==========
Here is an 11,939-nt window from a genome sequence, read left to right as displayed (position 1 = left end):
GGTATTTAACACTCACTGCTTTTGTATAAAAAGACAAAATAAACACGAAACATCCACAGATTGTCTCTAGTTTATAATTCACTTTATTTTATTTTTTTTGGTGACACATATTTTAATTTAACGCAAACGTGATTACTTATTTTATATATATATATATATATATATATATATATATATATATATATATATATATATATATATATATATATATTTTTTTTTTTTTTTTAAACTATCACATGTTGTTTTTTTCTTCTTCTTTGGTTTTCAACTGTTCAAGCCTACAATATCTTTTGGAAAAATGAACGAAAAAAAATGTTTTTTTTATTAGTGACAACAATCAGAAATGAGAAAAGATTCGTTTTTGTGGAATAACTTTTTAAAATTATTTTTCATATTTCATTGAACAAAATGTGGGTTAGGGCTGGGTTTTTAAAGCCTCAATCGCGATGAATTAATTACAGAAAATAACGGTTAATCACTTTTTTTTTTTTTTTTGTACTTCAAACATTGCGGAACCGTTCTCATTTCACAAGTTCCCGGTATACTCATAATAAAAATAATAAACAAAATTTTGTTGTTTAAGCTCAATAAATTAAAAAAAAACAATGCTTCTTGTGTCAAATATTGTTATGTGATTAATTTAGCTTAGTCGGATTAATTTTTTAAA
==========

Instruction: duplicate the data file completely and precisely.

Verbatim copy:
Here is an 11,939-nt window from a genome sequence, read left to right as displayed (position 1 = left end):
GGTATTTAACACTCACTGCTTTTGTATAAAAAGACAAAATAAACACGAAACATCCACAGATTGTCTCTAGTTTATAATTCACTTTATTTTATTTTTTTTGGTGACACATATTTTAATTTAACGCAAACGTGATTACTTATTTTATATATATATATATATATATATATATATATATATATATATATATATATATATATATATATATATATATTTTTTTTTTTTTTTTAAACTATCACATGTTGTTTTTTTCTTCTTCTTTGGTTTTCAACTGTTCAAGCCTACAATATCTTTTGGAAAAATGAACGAAAAAAAATGTTTTTTTTATTAGTGACAACAATCAGAAATGAGAAAAGATTCGTTTTTGTGGAATAACTTTTTAAAATTATTTTTCATATTTCATTGAACAAAATGTGGGTTAGGGCTGGGTTTTTAAAGCCTCAATCGCGATGAATTAATTACAGAAAATAACGGTTAATCACTTTTTTTTTTTTTTTTGTACTTCAAACATTGCGGAACCGTTCTCATTTCACAAGTTCCCGGTATACTCATAATAAAAATAATAAACAAAATTTTGTTGTTTAAGCTCAATAAATTAAAAAAAAACAATGCTTCTTGTGTCAAATATTGTTATGTGATTAATTTAGCTTAGTCGGATTAATTTTTTAAA